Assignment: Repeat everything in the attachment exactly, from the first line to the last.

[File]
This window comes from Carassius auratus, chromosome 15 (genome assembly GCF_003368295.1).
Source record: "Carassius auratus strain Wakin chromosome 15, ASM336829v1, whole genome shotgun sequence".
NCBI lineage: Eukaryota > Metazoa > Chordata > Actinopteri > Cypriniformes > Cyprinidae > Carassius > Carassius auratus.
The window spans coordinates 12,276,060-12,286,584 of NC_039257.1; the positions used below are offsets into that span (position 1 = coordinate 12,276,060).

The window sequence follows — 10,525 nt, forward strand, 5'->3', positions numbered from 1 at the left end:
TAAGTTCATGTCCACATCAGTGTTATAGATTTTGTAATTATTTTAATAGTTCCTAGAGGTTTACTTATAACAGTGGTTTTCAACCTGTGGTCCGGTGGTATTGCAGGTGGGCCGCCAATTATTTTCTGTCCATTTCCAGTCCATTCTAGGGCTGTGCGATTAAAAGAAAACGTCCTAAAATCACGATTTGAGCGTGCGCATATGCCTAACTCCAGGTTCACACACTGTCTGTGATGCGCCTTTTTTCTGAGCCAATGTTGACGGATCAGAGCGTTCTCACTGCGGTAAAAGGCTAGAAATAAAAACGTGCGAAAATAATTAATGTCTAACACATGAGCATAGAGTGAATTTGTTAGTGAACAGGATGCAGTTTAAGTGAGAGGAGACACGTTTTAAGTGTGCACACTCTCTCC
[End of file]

This window comes from Carassius auratus, chromosome 15 (genome assembly GCF_003368295.1).
Source record: "Carassius auratus strain Wakin chromosome 15, ASM336829v1, whole genome shotgun sequence".
NCBI lineage: Eukaryota > Metazoa > Chordata > Actinopteri > Cypriniformes > Cyprinidae > Carassius > Carassius auratus.
The window spans coordinates 12,276,060-12,286,584 of NC_039257.1; the positions used below are offsets into that span (position 1 = coordinate 12,276,060).

The window sequence follows — 10,525 nt, forward strand, 5'->3', positions numbered from 1 at the left end:
TAAGTTCATGTCCACATCAGTGTTATAGATTTTGTAATTATTTTAATAGTTCCTAGAGGTTTACTTATAACAGTGGTTTTCAACCTGTGGTCCGGTGGTATTGCAGGTGGGCCGCCAATTATTTTCTGTCCATTTCCAGTCCATTCTAGGGCTGTGCGATTAAAAGAAAACGTCCTAAAATCACGATTTGAGCGTGCGCATATGCCTAACTCCAGGTTCACACACTGTCTGTGATGCGCCTTTTTTCTGAGCCAATGTTGACGGATCAGAGCGTTCTCACTGCGGTAAAAGGCTAGAAATAAAAACGTGCGAAAATAATTAATGTCTAACACATGAGCATAGAGTGAATTTGTTAGTGAACAGGATGCAGTTTAAGTGAGAGGAGACACGTTTTAAGTGTGCACACTCTCTCC